Jenna Glanzer started playing the piano in elementary school. Like many children picking up a new instrument, she did not have a say in the matter.

Now the 27-year-old is grateful for it. She says it has helped her stay “sane” — she is currently navigating the painful path of her father’s advancing dementia.

The song that brings her peace is the simple child’s tune “Little Spring Song.” When she was girl, it was her father’s favorite song to play on the piano. In fact, it was the only song he ever knew.

“Me and mom would just be off doing something in the house, and we would just hear that song play,” said Glanzer, who is a chiropractic student and lives in Marietta, Ga. “It just always made me happy.”

Glanzer’s father, Loren Glanzer, 71, does not play the piano anymore. He does not talk much, either.

“I’ve always been a daddy’s girl, so this whole process has been pretty hard,” she said.

She is thankful she has the song to hold onto. She almost did not have the song at all.

Two years ago, when her father’s memory was already beginning to fade, Glanzer’s mom recorded what her father could still play of “Little Spring Song.” It was just a few notes. But neither she nor her mother knew the rest of the song, or its name.

Glanzer thought perhaps if she could figure out the name of the song and learn to play it, it might help jog her father’s continuously fading memory.

But how would she identify the song to learn it?

Glanzer is very active on the Internet platform Reddit, so she posted a video clip of herself playing as much of “Little Spring Song” as she could reconstruct. She wrote, “Need help identifying this song,” and included an explanation of the situation.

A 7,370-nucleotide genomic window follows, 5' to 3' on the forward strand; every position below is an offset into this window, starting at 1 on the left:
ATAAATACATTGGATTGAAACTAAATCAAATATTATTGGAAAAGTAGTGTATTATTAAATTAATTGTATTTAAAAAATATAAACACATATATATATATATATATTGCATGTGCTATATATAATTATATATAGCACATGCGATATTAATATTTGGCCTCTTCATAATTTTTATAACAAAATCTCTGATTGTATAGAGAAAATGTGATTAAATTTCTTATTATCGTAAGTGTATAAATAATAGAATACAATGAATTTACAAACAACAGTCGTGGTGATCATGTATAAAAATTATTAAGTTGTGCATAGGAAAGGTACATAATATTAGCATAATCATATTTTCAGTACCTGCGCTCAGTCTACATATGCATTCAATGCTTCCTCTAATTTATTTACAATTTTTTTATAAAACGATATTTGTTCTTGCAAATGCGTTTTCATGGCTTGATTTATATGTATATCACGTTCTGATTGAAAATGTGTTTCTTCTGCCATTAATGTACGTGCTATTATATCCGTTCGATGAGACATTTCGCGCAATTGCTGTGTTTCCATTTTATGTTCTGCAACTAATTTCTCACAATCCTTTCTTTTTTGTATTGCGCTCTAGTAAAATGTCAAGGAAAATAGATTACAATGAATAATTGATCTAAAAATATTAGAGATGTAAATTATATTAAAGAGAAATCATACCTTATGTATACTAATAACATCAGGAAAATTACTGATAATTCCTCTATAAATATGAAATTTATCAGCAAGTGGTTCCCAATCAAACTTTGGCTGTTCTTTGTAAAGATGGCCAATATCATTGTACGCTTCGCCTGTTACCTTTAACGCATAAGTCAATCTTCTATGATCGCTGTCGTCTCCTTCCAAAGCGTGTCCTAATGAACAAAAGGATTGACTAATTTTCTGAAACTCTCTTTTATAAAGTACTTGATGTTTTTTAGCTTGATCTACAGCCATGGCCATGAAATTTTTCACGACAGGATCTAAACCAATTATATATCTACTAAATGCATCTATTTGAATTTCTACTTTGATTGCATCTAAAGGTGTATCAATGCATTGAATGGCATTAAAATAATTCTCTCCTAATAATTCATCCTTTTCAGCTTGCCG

“I was hoping that just the right one person was going to see it,” she recalled.

When Glanzer woke up the following morning and checked her post, she was taken back.

“I don’t get emotional hardly ever, but when I see strangers helping strangers, that’s when I tear up a bit,” she said.

The video had 28,000 views and tons of comments. She was blown away by how many people, whether they had the answer she was searching for or not, sent her well wishes in her quest.

She learned the song, composed by John Thompson, was familiar to many. Like “Twinkle Twinkle Little Star,” many young pianists learned the tune from their beginner’s book of sheet music.

Glanzer tracked down the music and recorded a video of herself playing it in full. She sent it to her mother to show to her father. Unfortunately, her father only watched the video for a couple of seconds and then turned away; it did not hold his attention.

“Of course, the ideal ending to me playing that song for my dad would be him being able to play it,” she said. “But being able to play that song myself, even though it’s just a little child’s song and I’ve played for 18 years, made me feel so much closer to him.”

Glanzer said it has been hard watching her father, who she describes as “big in stature,” decline over the past four years from the disease. He now lives in an assisted living facility in Idaho.

“When it first started, he was talking to everybody,” she said. “His favorite thing to do would be sitting in Burger King and everybody who would walk by, he would grab their arm and ask them what their name was.”

Over time he became less verbal — a notable side effect of dementia. A year and a half ago, his vocabulary reduced to short responses like “boy” and “mhmm.”

The staff at his facility recently had trouble getting him up from the dining table. They suspected he might have a flu-type bug.

“He stopped smiling at people. He stopped saying ‘mhmm,'” Glanzer said. “He’s just silent now.”

Glanzer fills her own silence by spending hours on the piano each week, where “Little Spring Song” slips into her practice when she is feeling homesick. The song soothes her now just as it did when she was a child, when she and her mother would hear her father playing from another room.

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